Response to Edwin Mills
on Land Value Taxation

Mason Gaffney

[Reprinted from a Land-Theory online discussion, 29 April 2002]

1. p.1, Mills asserts with certitude that land rents are 5-7% of GDP (sic) today, and have been the same for 120 years.

  • A. He offers no support (but see #2).
  • B. He later makes as his major point that no one can know what land rents really are. How, then, does he know? He apparently does not see the contradiction.
  • C. He does not comment on studies by others showing rents to be much higher.
  • D. The relevant datum would be NET Domestic Product, not Gross.
  • E. He later writes, p.5, that land value is 15% of real estate value (again with no support). With a little figuring, if land rent is 7% of GDP, and therefore, say, 9% of NDP, and land rent is 15% of real estate income (as he implies), then real estate income would be over half of NDP. He does not seek to reconcile that with the general showing of data sources that it is much less.
  • F. He does not define "real estate," so we don't know if he includes corporate-owned industrial and mining lands, eleemosynary holdings, or what.

2. He cites unpublished "technical study" held by the publisher, and "available on request"; but gives no specific references. It later seems this "technical" study is really a theoretical one, based on some indefensible assumptions, discussed below.

3. He misquotes or misreads H. George on population, saying George wrote that rising population would hold down wage rates. George wrote the opposite, most explicitly. George wrote that the misuse and underuse of good land, forcing recourse to worse land, and overpricing good land, is what holds down wages.

This lets Mills say, p.2, that the ONLY (sic) reason for switching to LVT is to raise the capital-intensity of land use. George's reason was to make jobs, and raise the marginal productivity (hence wage rates) of labor.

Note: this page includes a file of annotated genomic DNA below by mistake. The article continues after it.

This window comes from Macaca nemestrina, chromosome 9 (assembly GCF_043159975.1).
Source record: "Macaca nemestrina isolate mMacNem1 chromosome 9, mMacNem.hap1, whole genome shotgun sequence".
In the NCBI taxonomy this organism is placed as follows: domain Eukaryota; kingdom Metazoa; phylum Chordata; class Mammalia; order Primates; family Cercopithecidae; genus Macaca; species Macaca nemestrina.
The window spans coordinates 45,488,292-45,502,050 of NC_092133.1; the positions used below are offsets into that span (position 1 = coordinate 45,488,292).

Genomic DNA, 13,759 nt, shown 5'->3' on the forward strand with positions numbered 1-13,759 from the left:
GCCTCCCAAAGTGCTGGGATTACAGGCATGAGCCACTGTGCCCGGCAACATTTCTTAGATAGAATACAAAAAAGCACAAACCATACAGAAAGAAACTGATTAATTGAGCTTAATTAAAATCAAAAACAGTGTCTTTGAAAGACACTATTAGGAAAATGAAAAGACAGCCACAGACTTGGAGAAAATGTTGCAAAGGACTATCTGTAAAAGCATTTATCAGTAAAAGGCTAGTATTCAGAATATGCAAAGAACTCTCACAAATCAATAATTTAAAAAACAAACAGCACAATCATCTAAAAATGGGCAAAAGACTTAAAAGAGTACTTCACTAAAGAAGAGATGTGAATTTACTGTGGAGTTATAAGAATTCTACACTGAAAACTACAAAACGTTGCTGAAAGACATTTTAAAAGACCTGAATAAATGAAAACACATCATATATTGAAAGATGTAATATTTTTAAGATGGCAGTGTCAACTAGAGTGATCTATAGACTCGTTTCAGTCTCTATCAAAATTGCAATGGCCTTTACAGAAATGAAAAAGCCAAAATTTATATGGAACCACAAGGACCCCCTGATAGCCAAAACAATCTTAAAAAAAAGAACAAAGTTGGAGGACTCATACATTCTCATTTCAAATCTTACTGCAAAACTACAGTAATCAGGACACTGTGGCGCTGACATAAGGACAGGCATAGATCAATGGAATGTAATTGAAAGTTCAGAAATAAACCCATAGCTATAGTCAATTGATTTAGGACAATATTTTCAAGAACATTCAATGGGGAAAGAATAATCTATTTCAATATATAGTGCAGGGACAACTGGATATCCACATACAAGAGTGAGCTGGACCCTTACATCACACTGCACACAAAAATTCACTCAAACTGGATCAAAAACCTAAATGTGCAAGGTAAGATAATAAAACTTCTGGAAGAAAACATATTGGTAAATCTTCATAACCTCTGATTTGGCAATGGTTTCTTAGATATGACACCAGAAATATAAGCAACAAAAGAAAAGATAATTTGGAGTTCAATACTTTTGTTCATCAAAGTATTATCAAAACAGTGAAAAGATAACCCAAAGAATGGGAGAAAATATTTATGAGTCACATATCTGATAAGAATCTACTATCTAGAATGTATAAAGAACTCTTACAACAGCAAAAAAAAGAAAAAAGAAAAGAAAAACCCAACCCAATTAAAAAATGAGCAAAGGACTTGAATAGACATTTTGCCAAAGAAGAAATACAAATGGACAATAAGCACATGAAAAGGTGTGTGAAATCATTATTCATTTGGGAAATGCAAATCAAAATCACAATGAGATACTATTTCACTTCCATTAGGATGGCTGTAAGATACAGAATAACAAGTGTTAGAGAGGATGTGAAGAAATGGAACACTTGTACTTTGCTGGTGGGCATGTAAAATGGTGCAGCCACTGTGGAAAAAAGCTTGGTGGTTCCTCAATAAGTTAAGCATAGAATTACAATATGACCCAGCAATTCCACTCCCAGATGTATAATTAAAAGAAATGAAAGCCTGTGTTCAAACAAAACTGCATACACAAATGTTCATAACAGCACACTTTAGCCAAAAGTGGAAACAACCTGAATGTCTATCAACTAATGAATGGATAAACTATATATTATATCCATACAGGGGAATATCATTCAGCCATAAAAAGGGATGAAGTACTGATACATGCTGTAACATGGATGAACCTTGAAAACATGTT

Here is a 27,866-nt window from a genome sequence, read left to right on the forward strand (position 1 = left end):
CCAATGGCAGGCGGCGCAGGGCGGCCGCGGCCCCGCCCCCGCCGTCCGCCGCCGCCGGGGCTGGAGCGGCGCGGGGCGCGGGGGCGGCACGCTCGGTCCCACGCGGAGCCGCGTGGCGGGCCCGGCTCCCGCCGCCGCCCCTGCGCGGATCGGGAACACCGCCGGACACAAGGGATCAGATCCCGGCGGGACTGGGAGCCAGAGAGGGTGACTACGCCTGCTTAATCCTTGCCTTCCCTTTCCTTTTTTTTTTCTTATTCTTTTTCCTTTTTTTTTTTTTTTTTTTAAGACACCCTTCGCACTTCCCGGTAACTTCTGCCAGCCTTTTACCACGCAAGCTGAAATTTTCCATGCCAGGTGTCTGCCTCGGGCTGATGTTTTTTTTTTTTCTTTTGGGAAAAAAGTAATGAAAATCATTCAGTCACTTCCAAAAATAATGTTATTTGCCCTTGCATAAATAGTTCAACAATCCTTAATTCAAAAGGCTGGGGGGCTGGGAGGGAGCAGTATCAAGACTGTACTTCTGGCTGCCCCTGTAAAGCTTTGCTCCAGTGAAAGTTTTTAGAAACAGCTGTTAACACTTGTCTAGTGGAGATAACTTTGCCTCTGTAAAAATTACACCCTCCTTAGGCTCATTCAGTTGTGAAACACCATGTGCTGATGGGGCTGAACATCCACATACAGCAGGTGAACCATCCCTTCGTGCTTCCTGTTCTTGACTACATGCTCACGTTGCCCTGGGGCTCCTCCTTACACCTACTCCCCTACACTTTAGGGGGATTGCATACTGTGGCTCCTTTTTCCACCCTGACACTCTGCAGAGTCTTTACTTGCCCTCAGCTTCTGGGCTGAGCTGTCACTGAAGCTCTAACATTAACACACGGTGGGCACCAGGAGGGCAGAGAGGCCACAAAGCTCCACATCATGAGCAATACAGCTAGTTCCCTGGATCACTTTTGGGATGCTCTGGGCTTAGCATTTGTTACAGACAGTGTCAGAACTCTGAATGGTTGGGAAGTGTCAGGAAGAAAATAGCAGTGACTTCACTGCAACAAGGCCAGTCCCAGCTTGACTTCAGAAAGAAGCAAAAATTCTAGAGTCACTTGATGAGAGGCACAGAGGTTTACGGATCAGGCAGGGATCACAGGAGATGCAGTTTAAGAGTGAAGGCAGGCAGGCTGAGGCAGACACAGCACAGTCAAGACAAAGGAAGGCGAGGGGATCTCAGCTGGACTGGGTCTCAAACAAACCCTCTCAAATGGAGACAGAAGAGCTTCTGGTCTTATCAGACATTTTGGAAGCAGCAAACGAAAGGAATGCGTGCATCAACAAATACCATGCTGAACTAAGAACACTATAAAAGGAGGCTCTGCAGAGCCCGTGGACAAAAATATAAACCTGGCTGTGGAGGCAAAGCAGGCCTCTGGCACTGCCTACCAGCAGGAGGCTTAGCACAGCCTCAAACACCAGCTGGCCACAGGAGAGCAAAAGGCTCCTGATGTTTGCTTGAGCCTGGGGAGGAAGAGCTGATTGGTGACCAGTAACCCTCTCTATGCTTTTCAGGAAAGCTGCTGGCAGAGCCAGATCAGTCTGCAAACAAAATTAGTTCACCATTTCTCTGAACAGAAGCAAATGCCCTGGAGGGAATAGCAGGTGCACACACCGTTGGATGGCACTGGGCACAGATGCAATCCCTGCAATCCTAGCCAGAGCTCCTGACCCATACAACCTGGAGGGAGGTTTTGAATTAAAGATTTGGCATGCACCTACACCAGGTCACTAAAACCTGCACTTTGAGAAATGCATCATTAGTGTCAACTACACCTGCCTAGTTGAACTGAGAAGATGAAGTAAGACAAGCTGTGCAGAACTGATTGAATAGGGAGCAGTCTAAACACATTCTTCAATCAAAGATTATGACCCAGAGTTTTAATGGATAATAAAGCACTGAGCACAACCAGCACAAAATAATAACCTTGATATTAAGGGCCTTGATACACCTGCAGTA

4. Mills issues several dubious statements ex cathedra, on his own authority.

  • A. P.1, real labor earnings have risen greatly since 1900.
  • B. The causes of the rise are limitations on population growth (!), more human capital, and a larger stock of capital.
  • C. No one could understand the above without neoclassical economics (!)

As to "A", one should consider:

  • i. How much of the rise was due to the practical implementation of Georgist taxation - heavy reliance on the property tax, a tendency to overassess the land element, and an income tax, before 1941, that spared wages and focused on land income?
  • ii. It is widely believed that real wage rates peaked in the 1980s, even before taxes.
  • iii. It is doubtful if the CPI adequately reflects the higher cost of housing.
  • iv. Taxes are increasing focused on wages and salaries.
  • v. If higher wages are due to more human capital, the process of absorbing human capital - i.e. deferred entry into the labor force - should be debited from nominal wages.

5. p.1, col. 3, Mills says he will focus on whether a land rent tax is less distorting than "other taxes for which it might be substituted." He departs immediately from that, however, and discusses only the property tax on buildings - ignoring sales, payroll, excise, and income taxes. In fact, California after 1978 underwent a massive substitution of sales and income taxes for land and building taxes, but mostly for land taxes. That substitution could be reversed, and without incurring any of the problems that Mills poses about separating land from building values.

6. Pp. 2-3, Mills gives a brief glimpse of the theoretical model of his "technical analysis." It includes the assumption that "halving land while doubling labor" would "leave output unchanged." This is alleged to tell us "what the numbers show." Apparently these numbers are hypothetical, spun off from this model.